The Nobel Prize committee has said that they will not subscribe to any form of quota related to gender or ethnicity.
Head of the Royal Swedish Academy of Sciences, the group that awards the prize, Göran Hansson, said they want people to win “Because they made the most important discovery… not because of gender or ethnicity”.
Since the awards began in 1901 only 59 out of 947 awards have been given to women.
The awards were founded by Swedish industrialist and chemist Alfred Nobel in his will, written in 1895 – a year before his death.
Marie Curie, the first woman to receive a prize in physics for her research and discovery of new radioactive elements, was not initially given the recognition she now knows.
Though she played a crucial role in the discovery, the award was shared with her husband Pierre and fellow scientist Henri Becquerel.
Marie Curie with her daughter Irene in the laboratory; both nuclear physicists and recipients of the Nobel Prize. pic.twitter.com/Bks66fqlaQ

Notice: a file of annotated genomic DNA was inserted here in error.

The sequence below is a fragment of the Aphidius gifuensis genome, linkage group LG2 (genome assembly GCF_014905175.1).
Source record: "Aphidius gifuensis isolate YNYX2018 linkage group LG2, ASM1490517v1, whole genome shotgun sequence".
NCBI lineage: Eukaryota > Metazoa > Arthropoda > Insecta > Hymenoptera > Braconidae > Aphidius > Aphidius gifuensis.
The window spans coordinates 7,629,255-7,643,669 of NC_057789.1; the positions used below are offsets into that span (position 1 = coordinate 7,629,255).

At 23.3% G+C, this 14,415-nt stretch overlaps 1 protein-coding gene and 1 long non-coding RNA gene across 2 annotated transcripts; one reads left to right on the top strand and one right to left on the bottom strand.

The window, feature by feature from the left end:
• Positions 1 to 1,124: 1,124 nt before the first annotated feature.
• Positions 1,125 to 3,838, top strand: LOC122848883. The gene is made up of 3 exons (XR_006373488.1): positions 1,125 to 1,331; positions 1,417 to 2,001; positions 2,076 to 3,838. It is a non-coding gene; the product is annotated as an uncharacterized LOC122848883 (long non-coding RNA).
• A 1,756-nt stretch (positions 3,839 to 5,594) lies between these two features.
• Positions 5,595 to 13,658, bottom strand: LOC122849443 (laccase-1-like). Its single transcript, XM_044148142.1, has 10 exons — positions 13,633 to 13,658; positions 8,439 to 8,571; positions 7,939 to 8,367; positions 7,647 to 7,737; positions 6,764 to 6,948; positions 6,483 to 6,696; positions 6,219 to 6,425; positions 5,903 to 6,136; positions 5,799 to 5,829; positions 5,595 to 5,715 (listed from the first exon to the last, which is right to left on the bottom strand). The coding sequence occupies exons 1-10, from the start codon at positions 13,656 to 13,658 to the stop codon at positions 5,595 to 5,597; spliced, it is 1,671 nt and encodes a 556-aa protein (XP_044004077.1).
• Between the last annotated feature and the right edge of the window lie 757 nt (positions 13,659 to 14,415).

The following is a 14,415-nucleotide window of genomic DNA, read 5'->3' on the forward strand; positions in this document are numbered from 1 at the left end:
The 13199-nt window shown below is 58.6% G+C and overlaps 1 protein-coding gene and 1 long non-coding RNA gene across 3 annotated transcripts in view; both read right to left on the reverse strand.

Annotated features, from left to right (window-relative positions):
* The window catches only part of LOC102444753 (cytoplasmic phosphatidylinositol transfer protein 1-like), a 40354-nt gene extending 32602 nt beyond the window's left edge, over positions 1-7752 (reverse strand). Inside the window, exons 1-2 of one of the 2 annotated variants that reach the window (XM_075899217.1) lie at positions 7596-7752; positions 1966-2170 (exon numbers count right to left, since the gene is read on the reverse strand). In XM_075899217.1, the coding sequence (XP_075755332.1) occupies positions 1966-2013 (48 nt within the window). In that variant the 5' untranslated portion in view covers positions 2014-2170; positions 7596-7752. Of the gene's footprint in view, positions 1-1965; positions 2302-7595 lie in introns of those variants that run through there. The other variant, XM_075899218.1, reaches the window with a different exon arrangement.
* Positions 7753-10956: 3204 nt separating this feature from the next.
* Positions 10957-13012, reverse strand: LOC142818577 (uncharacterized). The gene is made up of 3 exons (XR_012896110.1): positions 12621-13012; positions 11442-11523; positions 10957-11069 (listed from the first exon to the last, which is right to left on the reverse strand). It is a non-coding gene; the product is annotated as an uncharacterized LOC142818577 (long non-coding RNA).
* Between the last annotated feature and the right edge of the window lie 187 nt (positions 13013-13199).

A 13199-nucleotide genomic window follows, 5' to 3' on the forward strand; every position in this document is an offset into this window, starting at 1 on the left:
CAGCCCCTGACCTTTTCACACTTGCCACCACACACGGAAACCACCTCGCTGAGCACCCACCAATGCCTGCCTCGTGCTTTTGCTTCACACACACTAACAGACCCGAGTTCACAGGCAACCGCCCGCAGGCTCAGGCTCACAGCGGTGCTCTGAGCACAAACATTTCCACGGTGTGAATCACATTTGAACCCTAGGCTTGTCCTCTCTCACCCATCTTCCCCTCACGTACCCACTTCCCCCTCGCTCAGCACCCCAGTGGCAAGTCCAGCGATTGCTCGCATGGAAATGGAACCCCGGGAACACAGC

— Ash Jogalekar (@curiouswavefn) October 11, 2021
However in 1911, less than ten years after her groundbreaking discovery, the French Academy of Sciences promptly voted against her proposition for membership. She eventually won a second Nobel prize for Chemistry later that year.
“Keep in mind that only about 10% of the professors in natural sciences in western Europe or North America are women, and even lower if you go to East Asia,” said Mr Hansson.
Though female involvement in STEM fields has increased in recent years there is still a way to go as women face a number of structural and institutional barriers in academic careers.
“Bench science can require years of dedicated time in a laboratory. The strictures of the tenure-track process can make maintaining work-life balance, responding to family obligations and having children or taking family leave difficult, if not impossible.”
This raises questions as to how women can be expected to be fairly represented if they are not given the same opportunities as men are globally.
Mr Hansson went on to say, “We need different attitudes to women going into sciences… so that they get a chance to make these discoveries that are being awarded,”